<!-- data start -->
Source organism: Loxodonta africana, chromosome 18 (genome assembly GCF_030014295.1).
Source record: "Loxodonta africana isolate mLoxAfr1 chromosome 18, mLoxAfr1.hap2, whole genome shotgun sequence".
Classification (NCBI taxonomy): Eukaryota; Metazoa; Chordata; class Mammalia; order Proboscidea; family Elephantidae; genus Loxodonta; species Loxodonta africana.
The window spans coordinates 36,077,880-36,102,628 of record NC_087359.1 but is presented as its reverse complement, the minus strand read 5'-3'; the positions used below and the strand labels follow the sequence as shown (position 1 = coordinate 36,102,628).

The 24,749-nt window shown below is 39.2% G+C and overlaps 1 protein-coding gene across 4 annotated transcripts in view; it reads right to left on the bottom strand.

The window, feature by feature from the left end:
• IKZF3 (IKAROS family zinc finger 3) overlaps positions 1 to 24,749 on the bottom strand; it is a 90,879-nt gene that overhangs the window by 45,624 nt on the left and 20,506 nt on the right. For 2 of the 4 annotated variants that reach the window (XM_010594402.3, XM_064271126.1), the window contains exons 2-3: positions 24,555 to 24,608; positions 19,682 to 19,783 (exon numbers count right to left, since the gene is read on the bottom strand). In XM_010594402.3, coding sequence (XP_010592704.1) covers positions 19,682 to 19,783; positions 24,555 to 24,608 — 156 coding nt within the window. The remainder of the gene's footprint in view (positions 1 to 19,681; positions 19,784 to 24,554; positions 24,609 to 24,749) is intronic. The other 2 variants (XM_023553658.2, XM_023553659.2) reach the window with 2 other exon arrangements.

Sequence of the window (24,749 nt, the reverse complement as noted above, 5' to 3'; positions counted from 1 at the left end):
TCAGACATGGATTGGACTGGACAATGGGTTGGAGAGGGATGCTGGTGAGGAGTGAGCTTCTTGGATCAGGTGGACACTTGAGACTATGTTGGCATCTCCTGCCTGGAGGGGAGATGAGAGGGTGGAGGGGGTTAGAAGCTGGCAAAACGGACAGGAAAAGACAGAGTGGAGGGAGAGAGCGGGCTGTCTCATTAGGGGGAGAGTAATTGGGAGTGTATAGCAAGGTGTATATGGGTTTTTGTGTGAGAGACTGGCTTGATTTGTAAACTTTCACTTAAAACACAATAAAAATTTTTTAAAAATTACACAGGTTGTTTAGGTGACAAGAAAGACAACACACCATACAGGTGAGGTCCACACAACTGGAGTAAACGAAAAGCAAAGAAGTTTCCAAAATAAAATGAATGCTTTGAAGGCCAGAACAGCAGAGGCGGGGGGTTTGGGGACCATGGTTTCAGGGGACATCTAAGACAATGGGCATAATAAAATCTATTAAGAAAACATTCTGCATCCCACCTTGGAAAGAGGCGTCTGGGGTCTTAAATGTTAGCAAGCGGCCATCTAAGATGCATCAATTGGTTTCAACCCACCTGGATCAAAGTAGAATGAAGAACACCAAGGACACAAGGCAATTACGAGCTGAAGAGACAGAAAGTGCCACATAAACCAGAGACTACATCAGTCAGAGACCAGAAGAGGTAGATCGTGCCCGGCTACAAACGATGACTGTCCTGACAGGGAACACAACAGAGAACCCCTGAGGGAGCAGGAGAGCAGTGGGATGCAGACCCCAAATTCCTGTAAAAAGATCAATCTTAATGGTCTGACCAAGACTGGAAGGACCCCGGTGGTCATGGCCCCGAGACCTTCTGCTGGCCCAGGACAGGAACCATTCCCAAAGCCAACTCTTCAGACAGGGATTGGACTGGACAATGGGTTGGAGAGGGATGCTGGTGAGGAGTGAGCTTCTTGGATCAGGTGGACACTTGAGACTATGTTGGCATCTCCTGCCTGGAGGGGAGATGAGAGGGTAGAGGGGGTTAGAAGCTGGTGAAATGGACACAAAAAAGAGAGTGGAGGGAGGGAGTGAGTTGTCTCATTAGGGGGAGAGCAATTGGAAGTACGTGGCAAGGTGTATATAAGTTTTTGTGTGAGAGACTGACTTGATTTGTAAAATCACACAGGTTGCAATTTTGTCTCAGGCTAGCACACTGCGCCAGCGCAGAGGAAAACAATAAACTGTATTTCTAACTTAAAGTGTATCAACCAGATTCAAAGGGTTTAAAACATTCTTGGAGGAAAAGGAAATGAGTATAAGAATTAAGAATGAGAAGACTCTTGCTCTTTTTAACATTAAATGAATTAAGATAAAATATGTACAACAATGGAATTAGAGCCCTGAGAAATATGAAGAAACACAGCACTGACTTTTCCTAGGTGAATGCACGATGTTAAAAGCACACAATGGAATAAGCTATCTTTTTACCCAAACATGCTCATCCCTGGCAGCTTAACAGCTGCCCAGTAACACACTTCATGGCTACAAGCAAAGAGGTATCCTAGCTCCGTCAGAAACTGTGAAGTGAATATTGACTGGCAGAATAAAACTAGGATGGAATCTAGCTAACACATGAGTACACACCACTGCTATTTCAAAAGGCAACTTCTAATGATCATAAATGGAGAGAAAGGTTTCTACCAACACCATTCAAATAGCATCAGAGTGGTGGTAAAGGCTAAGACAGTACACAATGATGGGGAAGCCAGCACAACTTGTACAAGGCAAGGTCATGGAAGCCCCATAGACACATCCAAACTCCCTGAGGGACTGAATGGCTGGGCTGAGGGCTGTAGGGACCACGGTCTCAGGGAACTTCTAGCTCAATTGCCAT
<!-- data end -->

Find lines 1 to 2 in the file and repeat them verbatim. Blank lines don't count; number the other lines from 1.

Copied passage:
Source organism: Loxodonta africana, chromosome 18 (genome assembly GCF_030014295.1).
Source record: "Loxodonta africana isolate mLoxAfr1 chromosome 18, mLoxAfr1.hap2, whole genome shotgun sequence".